The Committee’s budget continues Massachusetts’ leadership in keeping health care accessible and affordable, increasing resources, making investments to deliver services to our most vulnerable residents, and ensuring the well-being of individuals and families.
The budget funds MassHealth at a total of $16.55B to maintain access to affordable health care coverage for over 1.8 million people, ensuring comprehensive care for our most vulnerable children, seniors and low income residents. In an effort to contain program costs and keep health care affordable and accessible to all, the budget takes many steps including providing MassHealth with additional tools to tackle the rapidly growing cost of pharmaceutical drugs by permitting the Secretary of Health and Human Services to directly negotiate for fair and additional rebates or cost effective payment arrangements with pharmaceutical manufacturers. The budget also explores new and creative cost savings initiatives for MassHealth to purchase prescription drugs and requires greater transparency from pharmacy benefit managers.
The budget also includes two of Friedman’s bills: S.589, An Act relative to limits on insurers’ retroactive clawbacks for mental health and substance use disorder services, and S.686, An Act to protect medically fragile kids.
S.589 provides important protections to providers of essential behavioral health services by setting limits on an insurer’s ability to impose a retroactive claims denial, or “clawback,” for those services – an initiative championed by Friedman. Currently, insurance companies in Massachusetts have no limit on how far back in time they can audit a clinician – and demand to be repaid if they feel the payment was made in error, or if there was information missing from the original claim.
The process and reasons for doing this are not transparent, as the insurer usually provides no explanation for the clawback and no opportunity for the provider to correct or appeal the clawback – a problem particularly prevalent in the behavioral health system. As such, including the language of S.589 in the budget would restrict MassHealth and commercial health insurers to a 12-month period for recovering payments to behavioral health providers for services delivered, and require the insurer to provide a written explanation of the reason for the clawback.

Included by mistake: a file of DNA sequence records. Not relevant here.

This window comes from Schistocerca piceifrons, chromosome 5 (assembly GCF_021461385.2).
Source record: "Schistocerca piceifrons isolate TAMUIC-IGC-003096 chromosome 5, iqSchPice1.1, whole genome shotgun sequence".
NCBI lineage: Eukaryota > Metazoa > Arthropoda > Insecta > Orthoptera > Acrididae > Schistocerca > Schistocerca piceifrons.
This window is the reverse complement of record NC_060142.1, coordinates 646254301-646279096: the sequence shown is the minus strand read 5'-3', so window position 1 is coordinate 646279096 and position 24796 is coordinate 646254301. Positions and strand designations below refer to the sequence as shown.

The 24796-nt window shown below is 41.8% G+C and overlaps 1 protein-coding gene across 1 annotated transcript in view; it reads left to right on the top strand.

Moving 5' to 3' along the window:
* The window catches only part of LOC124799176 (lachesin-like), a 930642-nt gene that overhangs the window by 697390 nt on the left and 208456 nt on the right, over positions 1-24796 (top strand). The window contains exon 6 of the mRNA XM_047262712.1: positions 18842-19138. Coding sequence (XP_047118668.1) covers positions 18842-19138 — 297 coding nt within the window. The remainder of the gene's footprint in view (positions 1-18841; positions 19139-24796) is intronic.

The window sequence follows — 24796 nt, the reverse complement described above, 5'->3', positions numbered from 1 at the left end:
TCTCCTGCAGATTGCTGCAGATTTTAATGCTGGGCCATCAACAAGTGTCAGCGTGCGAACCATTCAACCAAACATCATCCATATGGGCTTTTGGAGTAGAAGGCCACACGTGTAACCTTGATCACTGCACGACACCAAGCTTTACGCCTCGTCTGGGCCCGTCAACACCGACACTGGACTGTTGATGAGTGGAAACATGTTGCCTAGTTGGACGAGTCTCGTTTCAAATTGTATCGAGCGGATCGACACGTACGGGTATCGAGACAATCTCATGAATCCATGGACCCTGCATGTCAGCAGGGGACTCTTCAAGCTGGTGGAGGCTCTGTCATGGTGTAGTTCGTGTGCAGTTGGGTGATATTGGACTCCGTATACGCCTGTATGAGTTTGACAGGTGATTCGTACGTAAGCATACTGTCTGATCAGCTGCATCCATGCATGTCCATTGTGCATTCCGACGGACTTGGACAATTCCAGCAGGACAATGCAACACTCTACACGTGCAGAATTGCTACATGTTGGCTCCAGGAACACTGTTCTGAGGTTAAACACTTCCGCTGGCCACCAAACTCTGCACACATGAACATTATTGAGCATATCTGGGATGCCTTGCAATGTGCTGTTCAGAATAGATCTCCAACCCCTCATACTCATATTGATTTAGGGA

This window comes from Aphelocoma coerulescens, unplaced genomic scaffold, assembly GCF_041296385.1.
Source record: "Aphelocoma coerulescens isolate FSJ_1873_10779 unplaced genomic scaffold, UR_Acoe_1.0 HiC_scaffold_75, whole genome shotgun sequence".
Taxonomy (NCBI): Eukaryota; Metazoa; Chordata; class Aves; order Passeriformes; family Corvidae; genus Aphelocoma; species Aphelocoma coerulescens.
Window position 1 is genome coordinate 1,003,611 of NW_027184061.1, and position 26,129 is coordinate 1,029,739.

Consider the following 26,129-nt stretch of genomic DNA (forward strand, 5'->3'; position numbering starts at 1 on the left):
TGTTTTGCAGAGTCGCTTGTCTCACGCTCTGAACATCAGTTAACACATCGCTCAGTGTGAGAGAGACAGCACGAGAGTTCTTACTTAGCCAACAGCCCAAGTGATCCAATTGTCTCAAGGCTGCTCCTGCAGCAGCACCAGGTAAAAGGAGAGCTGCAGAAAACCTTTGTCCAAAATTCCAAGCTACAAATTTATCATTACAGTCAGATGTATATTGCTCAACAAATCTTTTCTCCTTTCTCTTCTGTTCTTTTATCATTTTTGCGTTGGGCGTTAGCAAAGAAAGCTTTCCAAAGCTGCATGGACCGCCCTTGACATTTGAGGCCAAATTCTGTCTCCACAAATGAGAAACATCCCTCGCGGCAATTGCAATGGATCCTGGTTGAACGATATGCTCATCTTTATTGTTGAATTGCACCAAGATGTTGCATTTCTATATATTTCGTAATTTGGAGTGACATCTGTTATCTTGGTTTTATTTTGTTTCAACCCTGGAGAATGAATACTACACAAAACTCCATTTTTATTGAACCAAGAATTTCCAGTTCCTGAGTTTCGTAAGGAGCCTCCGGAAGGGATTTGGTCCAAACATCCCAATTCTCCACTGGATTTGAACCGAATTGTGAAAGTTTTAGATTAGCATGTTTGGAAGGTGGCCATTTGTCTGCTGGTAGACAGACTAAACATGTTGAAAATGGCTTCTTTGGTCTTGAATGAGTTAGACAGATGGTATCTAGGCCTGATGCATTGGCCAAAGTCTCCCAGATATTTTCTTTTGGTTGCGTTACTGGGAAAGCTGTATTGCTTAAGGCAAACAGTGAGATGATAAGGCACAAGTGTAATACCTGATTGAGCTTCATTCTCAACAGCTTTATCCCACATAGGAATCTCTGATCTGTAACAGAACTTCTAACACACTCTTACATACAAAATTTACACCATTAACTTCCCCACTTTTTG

In addition, the budget included a portion of Friedman’s S.686, requiring the Center for Health and Information Analysis (CHIA) to submit a biennial report related to patients requiring continuous skilled nursing care. This effort has been championed by Friedman in collaboration with the Massachusetts Pediatric Home Nursing Campaign, led by Woburn resident Angela Ortiz. The report would include such information as the number of pediatric and adult patients requiring such care, the number of hours of such care authorized by MassHealth and the number of hours actually delivered, the number of nurses providing such care, their rate of reimbursement and a comparison of that rate with the rates paid to other nurses.
Additionally, the Committee’s budget invests in programs and policies to educate, train, and prepare Massachusetts workers in order to provide them with opportunities to grow and succeed. The budget also supports working families by investing $13M to ensure over 8,700 families with children will receive the transitional assistance benefits to which they are entitled.
The FY20 budget furthers regional equity and supports cities and towns by directing significant resources to local and regional aid. This includes increased funding for Regional Transit Authorities (RTAs) to $90.5M and ties future funding to inflation, while incentivizing RTAs to adopt best practices to ensure that commuters, students, seniors and people with disabilities are able to rely on public transportation to access jobs, education and opportunity. In addition to traditional local aid, the Committee’s budget increases payments in lieu of taxes (PILOT) for state-owned land to $30M. PILOT funding has been a beneficial source of local aid that provides cities and towns with additional resources to support core public services.
The Committee’s budget also maintains the Senate’s commitment to increasing access to quality, affordable housing, investing over $495M in low-income housing and homelessness services and supports.
Senators can file amendments to the Senate Ways and Means recommendations until Friday, May 10, at 12 p.m. The full Senate will then debate the FY20 budget in formal session beginning on Tuesday, May 21.
The FY20 Senate Ways and Means Budget Recommendations are available on the Massachusetts legislature’s website: https://malegislature.gov/Budget/SenateWaysMeansBudget.